FACTORS TO CONSIDER WHILE SETTING UP MANUFACTURING FACILITY IN INDIA

4 July, 2019

The Indian economy is expected to grow at 7.3% in 2019-20, followed by a further acceleration to 7.5% in 2020-21. Three international organizations namely World Bank, International Monetary Fund (IMF) and United Nations (UN) have recognized India as world’s fastest growing economy and average growth forecast by all 3 organizations for the current fiscal hovers around 7.3-7.6%. As per IHS Markit economic outlook report published in June 2019, India is forecasted to overtake the UK to become world’s largest economy this fiscal year and projected to surpass Japan to feature in the second position in Asia-Pacific region by 2025.

Manufacturing has emerged as one of the high growth sectors in India. Prime Minister Narendra Modi launched the Make in India initiative on 25 September 2014 to place India on the world map as a manufacturing hub. 

For example, Gujarat’s GDP accounted for 8.1% of India’s national GDP in 2018-19, whereas, Maharashtra accounted for 14.73%, highest of all states. 
In-depth due diligence needs to be performed to figure out the strategic location for the setting up of manufacturing plants to meet the client’s requirements. There are a multitude of factors to be considered for any company to set up a manufacturing plant like basic infrastructure, business environment, political stability, real estate framework, labor Laws, land acquisition process and site selection due diligence. 

Categorized above factors under four major elements i.e. Infrastructure, Business environment and proactiveness of government, Human resources and Real estate. 

The first and foremost crucial point i.e. infrastructure development in terms of proximity and connectivity with airport, seaports, and network of roads with an adequate logistic framework. As infrastructure and industrial development is key to the development of the state and thus, state government must accord the highest priority to infrastructure and industrial development by creating an enabling environment for industrial development and rationalism in the policy framework. As a result of the availability of quality infrastructure, industries can be established with less capital investment and can function without impediments.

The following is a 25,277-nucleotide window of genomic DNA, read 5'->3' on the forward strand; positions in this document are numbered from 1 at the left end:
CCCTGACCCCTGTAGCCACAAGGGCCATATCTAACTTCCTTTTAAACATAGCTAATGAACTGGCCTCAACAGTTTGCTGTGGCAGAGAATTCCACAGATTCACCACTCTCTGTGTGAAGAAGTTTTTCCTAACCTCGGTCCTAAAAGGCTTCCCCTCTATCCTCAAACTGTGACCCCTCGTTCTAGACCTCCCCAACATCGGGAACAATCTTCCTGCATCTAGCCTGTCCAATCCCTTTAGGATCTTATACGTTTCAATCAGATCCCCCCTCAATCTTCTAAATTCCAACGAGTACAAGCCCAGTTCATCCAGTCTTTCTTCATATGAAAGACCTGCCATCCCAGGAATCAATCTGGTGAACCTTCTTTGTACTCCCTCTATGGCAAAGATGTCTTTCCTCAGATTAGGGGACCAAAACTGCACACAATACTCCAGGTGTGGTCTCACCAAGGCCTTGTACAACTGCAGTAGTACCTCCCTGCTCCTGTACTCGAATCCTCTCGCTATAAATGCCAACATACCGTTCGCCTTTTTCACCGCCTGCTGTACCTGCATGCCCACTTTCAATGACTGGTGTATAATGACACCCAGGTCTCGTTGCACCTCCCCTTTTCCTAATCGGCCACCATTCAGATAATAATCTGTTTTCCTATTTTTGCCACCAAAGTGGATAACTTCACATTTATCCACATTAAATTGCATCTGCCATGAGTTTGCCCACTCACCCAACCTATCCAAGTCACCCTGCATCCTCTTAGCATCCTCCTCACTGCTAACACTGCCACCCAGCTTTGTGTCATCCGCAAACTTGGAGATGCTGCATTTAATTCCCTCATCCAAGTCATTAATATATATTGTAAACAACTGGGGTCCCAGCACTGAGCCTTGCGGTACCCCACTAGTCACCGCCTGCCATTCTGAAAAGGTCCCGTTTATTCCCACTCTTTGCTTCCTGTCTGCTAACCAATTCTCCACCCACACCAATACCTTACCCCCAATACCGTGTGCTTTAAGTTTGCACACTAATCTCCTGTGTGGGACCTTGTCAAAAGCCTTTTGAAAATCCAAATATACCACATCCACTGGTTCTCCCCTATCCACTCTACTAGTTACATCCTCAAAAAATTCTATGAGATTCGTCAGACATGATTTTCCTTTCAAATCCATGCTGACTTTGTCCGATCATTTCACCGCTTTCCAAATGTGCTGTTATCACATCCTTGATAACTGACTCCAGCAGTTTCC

Secondly, Business environment and proactiveness of government is of paramount importance in the encouragement of businesses and attraction of greenfield capital investment projects in conjunction with incentives offered as benefits to the investor. With the improvement in the economic scenario in India, there have been various investments in various sectors of the economy. The M&A activity in India reached a record US$ 129.4 billion in 2018 while private equity (PE) and venture capital (VC) investments reached US$ 20.5 billion. In addition to this, several government initiatives and developments have been undertaken across different industries and sectors making India as an exemplary investment hub to domestic and international investors.

Thirdly, human resources (HR) play an important role in terms of labor, wage norms, manpower availability, future potential of the location and cost of accommodation in adjoining areas. Human capital plays an important role in the economic development of a country and is evinced from this statement as slow growth in underdeveloped countries is mostly resulted from a lack of investment in human capital. Thus, human capital formation is very much required for the economic development of underdeveloped countries. Thus, in order to attain circumferential development of the country, the human capital formation through an adequate volume of investment on human development is very much important under the present context of infrastructure development. The development of human resources can raise per capital income of the country through the increased formation of human capital and can lead to an overall improvement of quality of life in general.

Last but not the least, comes the real estate regulatory framework, site selection due diligence, average allotment cost of land and availability of industrial land in existing and outside government industrial estates are of paramount importance. India’s real estate is 4th largest in terms of FDI inflows and FDI in the sector is expected to grow to US$ 25 billion by FY22. Out of 5 major segments of real estate i.e. residential, commercial, retail, Hospitality and SEZs, the most grabbed segment by investors are SEZs as the government had formally approved 423 SEZs, out of which 222 are in operation as of December 2017. Secondly, the minimum land requirement has been brought down from 1000 hectares to 500 hectares for multi-product SEZ and for sector-specific SEZs to 50 hectares.

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